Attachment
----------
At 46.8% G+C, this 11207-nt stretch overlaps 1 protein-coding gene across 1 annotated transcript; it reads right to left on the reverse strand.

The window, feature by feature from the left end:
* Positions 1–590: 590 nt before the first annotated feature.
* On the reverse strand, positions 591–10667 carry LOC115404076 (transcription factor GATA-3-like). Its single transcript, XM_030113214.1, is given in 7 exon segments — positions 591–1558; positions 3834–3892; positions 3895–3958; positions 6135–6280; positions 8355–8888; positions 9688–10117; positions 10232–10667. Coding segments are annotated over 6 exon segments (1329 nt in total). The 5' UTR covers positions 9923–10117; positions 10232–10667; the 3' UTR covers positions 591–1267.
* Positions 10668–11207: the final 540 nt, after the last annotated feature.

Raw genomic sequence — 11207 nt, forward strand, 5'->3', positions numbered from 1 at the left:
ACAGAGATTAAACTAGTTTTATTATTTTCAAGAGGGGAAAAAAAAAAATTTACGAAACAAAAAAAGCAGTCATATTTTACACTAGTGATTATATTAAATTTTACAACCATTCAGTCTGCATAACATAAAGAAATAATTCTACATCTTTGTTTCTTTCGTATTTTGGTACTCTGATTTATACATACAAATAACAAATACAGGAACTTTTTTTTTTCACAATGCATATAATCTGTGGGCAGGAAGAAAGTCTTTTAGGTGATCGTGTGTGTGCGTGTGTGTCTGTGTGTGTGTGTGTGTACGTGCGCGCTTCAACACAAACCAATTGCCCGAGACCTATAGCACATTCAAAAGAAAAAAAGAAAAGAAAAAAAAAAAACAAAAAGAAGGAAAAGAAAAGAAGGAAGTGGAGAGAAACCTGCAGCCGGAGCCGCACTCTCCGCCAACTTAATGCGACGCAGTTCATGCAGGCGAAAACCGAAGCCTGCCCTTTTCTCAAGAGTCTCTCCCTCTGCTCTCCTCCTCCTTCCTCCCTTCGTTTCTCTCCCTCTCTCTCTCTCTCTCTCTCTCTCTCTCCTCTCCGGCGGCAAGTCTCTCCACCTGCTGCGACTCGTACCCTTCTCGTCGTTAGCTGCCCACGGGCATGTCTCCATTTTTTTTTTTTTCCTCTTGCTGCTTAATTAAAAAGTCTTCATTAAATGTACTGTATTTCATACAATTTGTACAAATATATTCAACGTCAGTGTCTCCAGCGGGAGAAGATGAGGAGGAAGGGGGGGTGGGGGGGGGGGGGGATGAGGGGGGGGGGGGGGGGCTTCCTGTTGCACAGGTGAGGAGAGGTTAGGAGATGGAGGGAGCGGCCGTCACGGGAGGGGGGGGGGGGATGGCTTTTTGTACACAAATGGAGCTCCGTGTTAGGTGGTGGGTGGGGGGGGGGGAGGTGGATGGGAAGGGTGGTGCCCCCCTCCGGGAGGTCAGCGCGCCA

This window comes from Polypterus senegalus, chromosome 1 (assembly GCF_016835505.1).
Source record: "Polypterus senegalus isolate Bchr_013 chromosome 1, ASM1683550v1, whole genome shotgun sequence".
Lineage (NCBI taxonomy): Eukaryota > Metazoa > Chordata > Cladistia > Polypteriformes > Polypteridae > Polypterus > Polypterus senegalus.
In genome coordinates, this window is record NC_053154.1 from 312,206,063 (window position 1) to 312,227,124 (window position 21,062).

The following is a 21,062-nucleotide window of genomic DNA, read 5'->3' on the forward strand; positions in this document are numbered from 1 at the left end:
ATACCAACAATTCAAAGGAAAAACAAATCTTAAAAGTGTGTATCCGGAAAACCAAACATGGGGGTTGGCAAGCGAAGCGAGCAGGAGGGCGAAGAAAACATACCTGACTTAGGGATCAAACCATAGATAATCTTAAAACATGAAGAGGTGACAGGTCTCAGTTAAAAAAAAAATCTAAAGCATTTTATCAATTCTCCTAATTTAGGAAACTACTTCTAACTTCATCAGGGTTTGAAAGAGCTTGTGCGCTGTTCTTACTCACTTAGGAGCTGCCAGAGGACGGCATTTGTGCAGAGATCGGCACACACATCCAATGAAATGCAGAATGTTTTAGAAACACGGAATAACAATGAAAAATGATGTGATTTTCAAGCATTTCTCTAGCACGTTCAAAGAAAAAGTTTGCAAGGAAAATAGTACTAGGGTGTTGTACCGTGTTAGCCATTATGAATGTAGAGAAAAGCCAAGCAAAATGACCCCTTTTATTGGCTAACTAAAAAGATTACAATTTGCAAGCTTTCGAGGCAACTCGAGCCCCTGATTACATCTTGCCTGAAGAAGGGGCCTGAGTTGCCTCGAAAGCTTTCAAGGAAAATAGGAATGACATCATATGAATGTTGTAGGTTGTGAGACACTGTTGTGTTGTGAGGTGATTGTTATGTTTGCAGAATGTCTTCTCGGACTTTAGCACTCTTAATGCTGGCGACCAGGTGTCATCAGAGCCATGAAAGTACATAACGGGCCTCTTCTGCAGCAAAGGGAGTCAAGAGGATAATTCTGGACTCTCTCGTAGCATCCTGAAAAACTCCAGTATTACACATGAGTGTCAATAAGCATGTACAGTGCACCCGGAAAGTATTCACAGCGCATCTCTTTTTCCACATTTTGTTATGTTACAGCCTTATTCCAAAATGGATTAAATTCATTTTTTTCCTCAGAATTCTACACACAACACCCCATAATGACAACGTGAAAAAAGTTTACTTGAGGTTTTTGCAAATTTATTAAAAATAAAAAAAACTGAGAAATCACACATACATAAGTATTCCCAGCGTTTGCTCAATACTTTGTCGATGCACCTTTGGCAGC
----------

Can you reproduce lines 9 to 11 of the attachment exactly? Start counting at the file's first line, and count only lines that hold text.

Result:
Source record: "Polypterus senegalus isolate Bchr_013 chromosome 1, ASM1683550v1, whole genome shotgun sequence".
Lineage (NCBI taxonomy): Eukaryota > Metazoa > Chordata > Cladistia > Polypteriformes > Polypteridae > Polypterus > Polypterus senegalus.
In genome coordinates, this window is record NC_053154.1 from 312,206,063 (window position 1) to 312,227,124 (window position 21,062).